|Lecture Notes::Lec 14_19 June||
We've reviewed atomic orbitals and classical bonding theory, now our question is how can we best understand bonding in molecules, including their shapes etc., in light of modern theory (quantum mechanics)?
We need to keep in mind that our modern picture of simple molecules must be consistent with the classical picture, since it gave us good approximations to observation!
However, when we look at the atomic orbitals for the valence electrons they are generally not arranged in a way that would give the shapes predicted by VSEPR Theory. Thus, the four valence orbitals of atomic carbon are the spherical 2s orbital and the three mutually perpendicular 2p orbitals, while VSEPR predicts that carbon surrounded by four hydrogens will be tetrahedral in shape. [overhead]
So what do we do? Recall that the specific shapes of the orbitals result from the interactions of the electrons with a central positive charge (and each other), so we might expect they would change shape if exposed to an external charge (like a second atom).
One way to model this new situation then is to assume that all four of the atomic orbitals are perturbed into a new configuration. If we assume they all have the same energy (required if they are to form a symmetrical set around the carbon nucleus, for example), then we can assume they each have the average energy of the original four orbitals. We can now come up with a new orbital set by adding the orbitals together, and keeping in mind that we must end up with the same number of orbitals as we started with. If we make this calculation we find there are now four equivalent orbitals arrayed in a tetrahedral geometry, just as we predicted with VSEPR Theory - ta da! [overhead]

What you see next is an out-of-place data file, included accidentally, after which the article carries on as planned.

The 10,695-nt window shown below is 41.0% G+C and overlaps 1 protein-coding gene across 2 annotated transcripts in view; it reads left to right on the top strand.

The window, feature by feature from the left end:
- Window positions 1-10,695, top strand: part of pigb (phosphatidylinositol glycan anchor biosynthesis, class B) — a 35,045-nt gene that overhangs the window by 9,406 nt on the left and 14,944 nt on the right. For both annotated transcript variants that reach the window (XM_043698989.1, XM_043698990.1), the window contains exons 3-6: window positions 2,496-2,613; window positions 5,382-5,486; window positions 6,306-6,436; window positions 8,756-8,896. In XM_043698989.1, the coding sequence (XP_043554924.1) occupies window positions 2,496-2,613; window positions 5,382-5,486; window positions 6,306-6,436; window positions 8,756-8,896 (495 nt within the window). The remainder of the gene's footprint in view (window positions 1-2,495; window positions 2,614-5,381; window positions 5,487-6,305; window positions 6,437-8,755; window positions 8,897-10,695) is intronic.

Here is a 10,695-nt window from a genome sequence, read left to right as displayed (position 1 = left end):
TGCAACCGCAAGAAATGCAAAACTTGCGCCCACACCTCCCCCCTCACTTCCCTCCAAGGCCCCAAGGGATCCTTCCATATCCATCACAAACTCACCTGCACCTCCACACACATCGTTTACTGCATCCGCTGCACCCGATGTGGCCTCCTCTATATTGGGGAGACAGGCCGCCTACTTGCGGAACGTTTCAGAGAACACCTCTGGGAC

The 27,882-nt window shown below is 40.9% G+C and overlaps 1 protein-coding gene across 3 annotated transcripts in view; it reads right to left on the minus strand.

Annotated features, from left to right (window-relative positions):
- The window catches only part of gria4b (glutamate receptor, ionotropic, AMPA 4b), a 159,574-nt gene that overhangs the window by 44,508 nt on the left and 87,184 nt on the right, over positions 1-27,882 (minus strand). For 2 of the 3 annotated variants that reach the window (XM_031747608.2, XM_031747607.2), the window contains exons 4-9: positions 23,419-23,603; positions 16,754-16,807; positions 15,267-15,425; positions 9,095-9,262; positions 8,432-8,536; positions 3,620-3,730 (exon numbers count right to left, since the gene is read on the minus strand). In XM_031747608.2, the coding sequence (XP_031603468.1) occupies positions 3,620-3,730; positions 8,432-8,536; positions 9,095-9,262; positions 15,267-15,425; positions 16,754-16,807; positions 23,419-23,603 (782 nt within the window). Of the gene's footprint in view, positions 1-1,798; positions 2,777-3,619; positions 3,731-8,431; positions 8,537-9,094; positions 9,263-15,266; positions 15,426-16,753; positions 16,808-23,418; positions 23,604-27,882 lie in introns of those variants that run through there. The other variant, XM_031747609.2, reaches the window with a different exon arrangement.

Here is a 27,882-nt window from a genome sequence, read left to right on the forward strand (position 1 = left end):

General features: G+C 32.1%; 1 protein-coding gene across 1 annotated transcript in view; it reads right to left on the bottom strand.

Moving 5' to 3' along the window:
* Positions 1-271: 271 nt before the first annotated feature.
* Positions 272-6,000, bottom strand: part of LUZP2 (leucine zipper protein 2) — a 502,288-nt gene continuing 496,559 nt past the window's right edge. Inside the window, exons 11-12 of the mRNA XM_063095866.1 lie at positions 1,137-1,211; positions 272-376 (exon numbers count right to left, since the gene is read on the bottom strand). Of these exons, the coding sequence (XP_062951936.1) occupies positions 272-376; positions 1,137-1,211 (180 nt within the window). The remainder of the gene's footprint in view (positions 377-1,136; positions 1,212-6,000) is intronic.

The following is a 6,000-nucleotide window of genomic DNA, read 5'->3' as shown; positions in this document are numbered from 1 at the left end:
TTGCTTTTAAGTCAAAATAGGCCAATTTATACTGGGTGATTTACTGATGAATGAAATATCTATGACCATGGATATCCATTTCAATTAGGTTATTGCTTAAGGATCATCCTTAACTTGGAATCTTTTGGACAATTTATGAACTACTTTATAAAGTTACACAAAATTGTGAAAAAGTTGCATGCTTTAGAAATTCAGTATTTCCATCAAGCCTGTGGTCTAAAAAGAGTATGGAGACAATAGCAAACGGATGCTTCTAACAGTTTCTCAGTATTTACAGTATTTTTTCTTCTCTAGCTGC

Notice, that with this Hybrid Orbital Theory we are looking at individual atoms, not molecules. All of our calculations and predictions are for the atoms. We now make molecules by overlapping the new hybrid orbitals with other hybrid orbitals or with atomic orbitals of other atoms to make a molecule.
© R A Paselk
Last modified 19 June 2006